Rescue Box 2 to Florian’s Cache
The trail continues to climb here until it levels off for a short bit. To your right there will be some steep drop offs. To your left, keep your eye out for Florian’s Cache, which is a 5 gallon bucket (usually) containing bottles of emergency water. Please do not take any of the water unless you really need it.
Florian’s Cache to Flat Rock / Dry Falls
As you leave Florian’s Cache, you can sometimes see hikers on the trail above Dry Falls.
Dry Falls is a good place to take a long food break (if you need one) and mentally prepare for the challenge ahead.
Dry Falls to The Traverse
I’ve heard this section called by different names such as ‘The Enchanted Forest’ and ‘The Manzanita.’ I’ve even heard a fellow hiker call it ‘Hell.’ This is where the real challenge begins – you gain nearly 1600 feet over the next 1.25 miles! For many, this is part of the hike is also very challenging mentally, especially if they know what lies ahead. You only have 2.5 miles left to the tram station, but if you’re hiking at a 9 hour pace, you still have 3 hours until you are finished.
The climb is relentless and it is likely the sun will be very hot when you reach this section. There is virtually no shade until you reach the 7,000′ mark and you start seeing scrub oaks. As you near the Traverse, you slip behind a ridge and the temperature will drop dramatically.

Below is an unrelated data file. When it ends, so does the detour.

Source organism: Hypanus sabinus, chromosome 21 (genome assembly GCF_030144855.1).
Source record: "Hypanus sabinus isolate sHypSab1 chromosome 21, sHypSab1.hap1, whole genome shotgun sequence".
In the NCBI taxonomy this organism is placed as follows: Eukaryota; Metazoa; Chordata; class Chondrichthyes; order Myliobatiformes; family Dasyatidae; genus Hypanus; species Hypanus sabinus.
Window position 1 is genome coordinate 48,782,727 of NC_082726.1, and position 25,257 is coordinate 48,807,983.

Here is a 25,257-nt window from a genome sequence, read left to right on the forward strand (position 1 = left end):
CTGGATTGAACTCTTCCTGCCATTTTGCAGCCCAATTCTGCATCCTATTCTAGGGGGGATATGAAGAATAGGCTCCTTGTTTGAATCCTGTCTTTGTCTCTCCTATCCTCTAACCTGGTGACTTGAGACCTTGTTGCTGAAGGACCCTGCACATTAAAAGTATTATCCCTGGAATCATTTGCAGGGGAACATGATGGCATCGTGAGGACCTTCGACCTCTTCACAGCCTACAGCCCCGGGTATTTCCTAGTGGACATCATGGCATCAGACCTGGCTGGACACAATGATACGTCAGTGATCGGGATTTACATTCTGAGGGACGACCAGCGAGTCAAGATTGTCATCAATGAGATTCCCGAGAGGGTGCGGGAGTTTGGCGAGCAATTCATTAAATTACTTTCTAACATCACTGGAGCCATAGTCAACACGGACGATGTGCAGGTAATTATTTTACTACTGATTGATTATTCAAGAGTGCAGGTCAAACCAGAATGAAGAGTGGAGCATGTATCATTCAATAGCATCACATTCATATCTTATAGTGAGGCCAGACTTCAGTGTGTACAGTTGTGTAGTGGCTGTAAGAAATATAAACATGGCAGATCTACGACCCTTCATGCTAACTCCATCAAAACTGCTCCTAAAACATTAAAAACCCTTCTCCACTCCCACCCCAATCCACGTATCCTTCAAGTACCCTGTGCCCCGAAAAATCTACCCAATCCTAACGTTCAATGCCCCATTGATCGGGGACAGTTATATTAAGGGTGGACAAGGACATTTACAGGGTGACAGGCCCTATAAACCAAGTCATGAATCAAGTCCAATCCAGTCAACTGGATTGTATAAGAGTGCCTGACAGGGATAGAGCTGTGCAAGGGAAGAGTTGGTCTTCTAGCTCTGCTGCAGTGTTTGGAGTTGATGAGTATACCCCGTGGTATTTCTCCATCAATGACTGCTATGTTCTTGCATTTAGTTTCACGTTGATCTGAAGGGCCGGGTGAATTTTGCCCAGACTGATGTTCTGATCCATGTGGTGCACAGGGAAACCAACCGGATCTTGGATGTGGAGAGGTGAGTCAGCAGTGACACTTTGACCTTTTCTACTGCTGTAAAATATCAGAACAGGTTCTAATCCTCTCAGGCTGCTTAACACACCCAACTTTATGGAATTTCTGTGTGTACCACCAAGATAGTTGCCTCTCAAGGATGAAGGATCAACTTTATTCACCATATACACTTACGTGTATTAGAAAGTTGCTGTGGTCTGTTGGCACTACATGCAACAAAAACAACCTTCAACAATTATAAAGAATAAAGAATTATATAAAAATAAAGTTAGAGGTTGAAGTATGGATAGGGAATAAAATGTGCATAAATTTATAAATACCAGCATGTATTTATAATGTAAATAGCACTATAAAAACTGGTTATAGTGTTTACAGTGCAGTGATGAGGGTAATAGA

The shade is usually a welcome change, but the shade helps create the dangerous conditions on The Traverse. The shade and resulting cooler temperatures help hold the snow and ice in this area.
The Traverse to Coffman’s Crag
If there is ice or snow on the trail, this section can be quite dangerous. The trail becomes quite narrow with a steep drop-off to your right. Looking at the stats, the trail does not appear to be that steep, and it may seem easy compared to the last section, but there are a few areas that are very strenuous.
The trail continues in a northwest direction until it makes a hard left in front of Coffman’s Crag.
Coffman’s Crag to Grubb’s Notch/Hallelujah Rocks
This is the steepest section of the trail. It is only .35 miles, but at a 9 hour pace, it takes around 40 minutes. When you finish, it will be quite obvious why some call the end of this section ‘The Hallelujah Rocks’.
Grubb’s Notch to Mountain Station
The trail flattens out here. Go to the right and take the service road to the tram.
This section goes quite quickly until you reach the dreaded ramp at the base of the tram station.
If you are hiking to the peak to complete ‘Cactus to Clouds,’ take a left when you arrive at the ramp. A couple hundred yards from the ramp, you will see the ranger station on your right. You need to stop here and fill out a permit. The trail to the peak is easy to follow and well documented. Most of the people I hike with have completed the roundtrip in 5-8 hours. Here are some details:
The trail profile:
A Google Earth image of the route
For Further Reading:
Trail Description w/ Trip Report: Skyline Trail (also known as the Cactus to Clouds Trail)
Trail Description: America’s Hardest Day Hikes
Trail Description: Ten Best Hikes
Trip Report: http://www.everytrail.com/view_trip.php?trip_id=178810
Cactus to Clouds Hiking Guide: http://www.mtsanjacinto.info/skyline/skyline.html